Evaluating the Effects of Folic Acid Supplementation in Older Adults: The Folic Acid Supplementation Trial (The FAST Study)

This study has been completed.
Sponsor:
Collaborators:
Johns Hopkins University
Information provided by:
National Heart, Lung, and Blood Institute (NHLBI)
ClinicalTrials.gov Identifier:
NCT00807807
First received: December 10, 2008
Last updated: December 12, 2008
Last verified: December 2008

December 10, 2008
December 12, 2008
June 1996
September 1996   (final data collection date for primary outcome measure)
Plasma homocysteine levels [ Time Frame: Measured at Week 6 ] [ Designated as safety issue: No ]
Same as current
Complete list of historical versions of study NCT00807807 on ClinicalTrials.gov Archive Site
Serum folate levels [ Time Frame: Measured at Week 6 ] [ Designated as safety issue: No ]
Same as current
Not Provided
Not Provided
 
Evaluating the Effects of Folic Acid Supplementation in Older Adults: The Folic Acid Supplementation Trial (The FAST Study)
Phase III Study of the Effects of Folic Acid Supplementation on Serum Folate and Plasma Homocysteine in Older Adults: A Dose-Response Trial

High levels of homocysteine, which is an amino acid in the blood, have been linked to an increased risk of heart disease. This study will examine the effect that differing levels of folic acid have on reducing homocysteine levels among older adults.

Elevated levels of homocysteine may be a risk factor for coronary heart disease, stroke, and peripheral vascular disease. Folate is a type of B vitamin that occurs naturally in food. In nutritional supplements, folate is known as folic acid, and it has been shown to lower the concentration of homocysteine in blood. Folic acid supplements are a simple way for people to increase their folate intake, lower their homocysteine levels, and reduce their risk of developing heart disease. However, more research is required to determine the most effective dose of folic acid needed to lower homocysteine levels. The purpose of this study is to examine the effect that varying doses of folic acid have on folate levels and homocysteine concentration levels in older adults.

This 6-week study will enroll healthy adults over the age of 60 who do not currently take multivitamins or B-vitamins. At a screening visit, participants will complete questionnaires on medical history, demographics, and diet. Also, height and weight will be measured, and a blood collection will occur. At a baseline study visit, participants will be randomly assigned to receive either placebo or one of four doses of folic acid—100 mcg, 400 mcg, 1000 mcg, or 2000 mcg—to be taken once a day for 6 weeks. Participants will attend a final study visit at Week 6, at which time another blood collection will occur.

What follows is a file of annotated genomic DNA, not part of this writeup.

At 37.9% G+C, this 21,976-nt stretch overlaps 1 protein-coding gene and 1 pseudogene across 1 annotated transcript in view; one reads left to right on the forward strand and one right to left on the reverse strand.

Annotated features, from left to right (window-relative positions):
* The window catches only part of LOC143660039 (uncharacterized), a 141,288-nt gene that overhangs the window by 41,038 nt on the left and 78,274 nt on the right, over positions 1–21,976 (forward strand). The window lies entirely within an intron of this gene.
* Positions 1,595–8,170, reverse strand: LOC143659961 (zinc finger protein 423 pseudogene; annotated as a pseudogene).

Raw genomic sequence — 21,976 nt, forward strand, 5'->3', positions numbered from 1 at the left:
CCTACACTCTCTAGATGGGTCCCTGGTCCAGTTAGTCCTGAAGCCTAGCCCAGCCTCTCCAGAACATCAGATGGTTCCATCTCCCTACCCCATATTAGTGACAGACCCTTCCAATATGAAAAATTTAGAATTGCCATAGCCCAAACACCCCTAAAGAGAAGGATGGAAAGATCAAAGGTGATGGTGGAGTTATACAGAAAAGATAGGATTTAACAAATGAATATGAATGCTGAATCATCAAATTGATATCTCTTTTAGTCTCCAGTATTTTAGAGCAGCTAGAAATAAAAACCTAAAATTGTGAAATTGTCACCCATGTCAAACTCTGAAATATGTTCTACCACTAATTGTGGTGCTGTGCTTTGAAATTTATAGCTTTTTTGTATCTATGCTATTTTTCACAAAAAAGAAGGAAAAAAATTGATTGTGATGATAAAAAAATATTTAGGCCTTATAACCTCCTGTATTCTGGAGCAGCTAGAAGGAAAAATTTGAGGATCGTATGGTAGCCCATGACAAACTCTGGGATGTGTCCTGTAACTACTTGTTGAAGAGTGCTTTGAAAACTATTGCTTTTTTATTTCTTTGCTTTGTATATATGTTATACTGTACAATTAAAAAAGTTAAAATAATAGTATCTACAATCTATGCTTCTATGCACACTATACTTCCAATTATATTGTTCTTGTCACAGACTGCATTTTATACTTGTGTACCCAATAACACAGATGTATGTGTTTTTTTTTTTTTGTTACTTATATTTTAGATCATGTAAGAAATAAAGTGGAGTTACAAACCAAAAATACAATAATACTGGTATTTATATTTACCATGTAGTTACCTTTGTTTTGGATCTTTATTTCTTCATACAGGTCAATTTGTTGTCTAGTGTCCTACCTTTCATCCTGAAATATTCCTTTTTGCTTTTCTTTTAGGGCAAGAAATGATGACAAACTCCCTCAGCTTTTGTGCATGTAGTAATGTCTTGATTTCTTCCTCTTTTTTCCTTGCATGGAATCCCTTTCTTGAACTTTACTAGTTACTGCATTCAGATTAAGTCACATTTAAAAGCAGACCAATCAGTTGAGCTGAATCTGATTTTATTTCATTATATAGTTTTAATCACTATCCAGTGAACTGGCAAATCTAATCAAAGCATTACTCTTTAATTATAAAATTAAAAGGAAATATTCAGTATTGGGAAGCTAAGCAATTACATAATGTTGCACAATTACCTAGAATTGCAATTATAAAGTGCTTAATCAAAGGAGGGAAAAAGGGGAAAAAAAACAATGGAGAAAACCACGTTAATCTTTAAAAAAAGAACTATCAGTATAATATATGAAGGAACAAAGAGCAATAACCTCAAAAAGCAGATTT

Interventional
Phase 3
Allocation: Randomized
Endpoint Classification: Efficacy Study
Intervention Model: Parallel Assignment
Masking: Double Blind (Subject, Investigator, Outcomes Assessor)
Primary Purpose: Prevention
Heart Diseases
  • Dietary Supplement: Folic Acid
    100 mcg, 400 mcg, 1000 mcg, or 2000 mcg of folic acid once a day for 6 weeks
    Other Name: Folate
  • Drug: Placebo Folic Acid
    Placebo folic acid once a day for 6 weeks
  • Placebo Comparator: 1
    Participants will receive placebo folic acid.
    Intervention: Drug: Placebo Folic Acid
  • Experimental: 2
    Participants will receive 100 mcg of folic acid.
    Intervention: Dietary Supplement: Folic Acid
  • Experimental: 3
    Participants will receive 400 mcg of folic acid.
    Intervention: Dietary Supplement: Folic Acid
  • Experimental: 4
    Participants will receive 1000 mcg of folic acid.
    Intervention: Dietary Supplement: Folic Acid
  • Experimental: 5
    Participants will receive 2000 mcg of folic acid.
    Intervention: Dietary Supplement: Folic Acid
Not Provided

*   Includes publications given by the data provider as well as publications identified by ClinicalTrials.gov Identifier (NCT Number) in Medline.
 
Completed
133
September 1996
September 1996   (final data collection date for primary outcome measure)

Inclusion Criteria:

  • Healthy
  • Living in the Baltimore area

Exclusion Criteria:

  • Taking multivitamins or B-vitamins
  • Unwilling to discontinue supplements for 8 weeks before study entry
  • Use of intramuscular vitamin B12
  • Seizure disorder
  • Pernicious anemia
  • Long-term use of anti-folate drugs (e.g., methotrexate, sulfa-antibiotics)
Both
60 Years and older
Yes
Contact information is only displayed when the study is recruiting subjects
Not Provided
 
NCT00807807
617, U01 HL050981, M01-RR00052
No
Lawrence J. Appel, MD, MPH, Johns Hopkins University School of Medicine
National Heart, Lung, and Blood Institute (NHLBI)
  • Johns Hopkins University
  • National Center for Research Resources (NCRR)
Principal Investigator: Lawrence J. Appel, MD, MPH Johns Hopkins University
National Heart, Lung, and Blood Institute (NHLBI)
December 2008

ICMJE     Data element required by the International Committee of Medical Journal Editors and the World Health Organization ICTRP